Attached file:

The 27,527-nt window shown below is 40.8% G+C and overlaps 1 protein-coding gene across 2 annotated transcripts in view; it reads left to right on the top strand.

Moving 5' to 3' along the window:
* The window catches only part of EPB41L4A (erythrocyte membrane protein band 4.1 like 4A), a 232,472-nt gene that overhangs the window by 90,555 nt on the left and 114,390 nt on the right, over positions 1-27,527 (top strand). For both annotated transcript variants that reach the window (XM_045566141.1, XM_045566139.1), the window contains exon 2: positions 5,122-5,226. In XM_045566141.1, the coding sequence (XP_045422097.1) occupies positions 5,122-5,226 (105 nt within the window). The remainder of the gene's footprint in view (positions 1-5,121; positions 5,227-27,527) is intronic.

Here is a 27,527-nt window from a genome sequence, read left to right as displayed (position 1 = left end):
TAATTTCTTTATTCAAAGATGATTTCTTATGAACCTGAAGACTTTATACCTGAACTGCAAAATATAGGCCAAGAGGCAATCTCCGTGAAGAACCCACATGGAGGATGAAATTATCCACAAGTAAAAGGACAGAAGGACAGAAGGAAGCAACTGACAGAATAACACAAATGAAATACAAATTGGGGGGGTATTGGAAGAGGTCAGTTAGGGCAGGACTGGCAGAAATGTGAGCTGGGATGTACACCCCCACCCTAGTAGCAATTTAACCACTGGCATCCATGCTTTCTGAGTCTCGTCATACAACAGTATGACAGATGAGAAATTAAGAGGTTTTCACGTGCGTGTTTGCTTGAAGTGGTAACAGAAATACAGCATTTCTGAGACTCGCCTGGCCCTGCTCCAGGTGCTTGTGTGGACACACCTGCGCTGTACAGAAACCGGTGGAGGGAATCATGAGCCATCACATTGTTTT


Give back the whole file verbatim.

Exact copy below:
The 27,527-nt window shown below is 40.8% G+C and overlaps 1 protein-coding gene across 2 annotated transcripts in view; it reads left to right on the top strand.

Moving 5' to 3' along the window:
* The window catches only part of EPB41L4A (erythrocyte membrane protein band 4.1 like 4A), a 232,472-nt gene that overhangs the window by 90,555 nt on the left and 114,390 nt on the right, over positions 1-27,527 (top strand). For both annotated transcript variants that reach the window (XM_045566141.1, XM_045566139.1), the window contains exon 2: positions 5,122-5,226. In XM_045566141.1, the coding sequence (XP_045422097.1) occupies positions 5,122-5,226 (105 nt within the window). The remainder of the gene's footprint in view (positions 1-5,121; positions 5,227-27,527) is intronic.

Here is a 27,527-nt window from a genome sequence, read left to right as displayed (position 1 = left end):
TAATTTCTTTATTCAAAGATGATTTCTTATGAACCTGAAGACTTTATACCTGAACTGCAAAATATAGGCCAAGAGGCAATCTCCGTGAAGAACCCACATGGAGGATGAAATTATCCACAAGTAAAAGGACAGAAGGACAGAAGGAAGCAACTGACAGAATAACACAAATGAAATACAAATTGGGGGGGTATTGGAAGAGGTCAGTTAGGGCAGGACTGGCAGAAATGTGAGCTGGGATGTACACCCCCACCCTAGTAGCAATTTAACCACTGGCATCCATGCTTTCTGAGTCTCGTCATACAACAGTATGACAGATGAGAAATTAAGAGGTTTTCACGTGCGTGTTTGCTTGAAGTGGTAACAGAAATACAGCATTTCTGAGACTCGCCTGGCCCTGCTCCAGGTGCTTGTGTGGACACACCTGCGCTGTACAGAAACCGGTGGAGGGAATCATGAGCCATCACATTGTTTT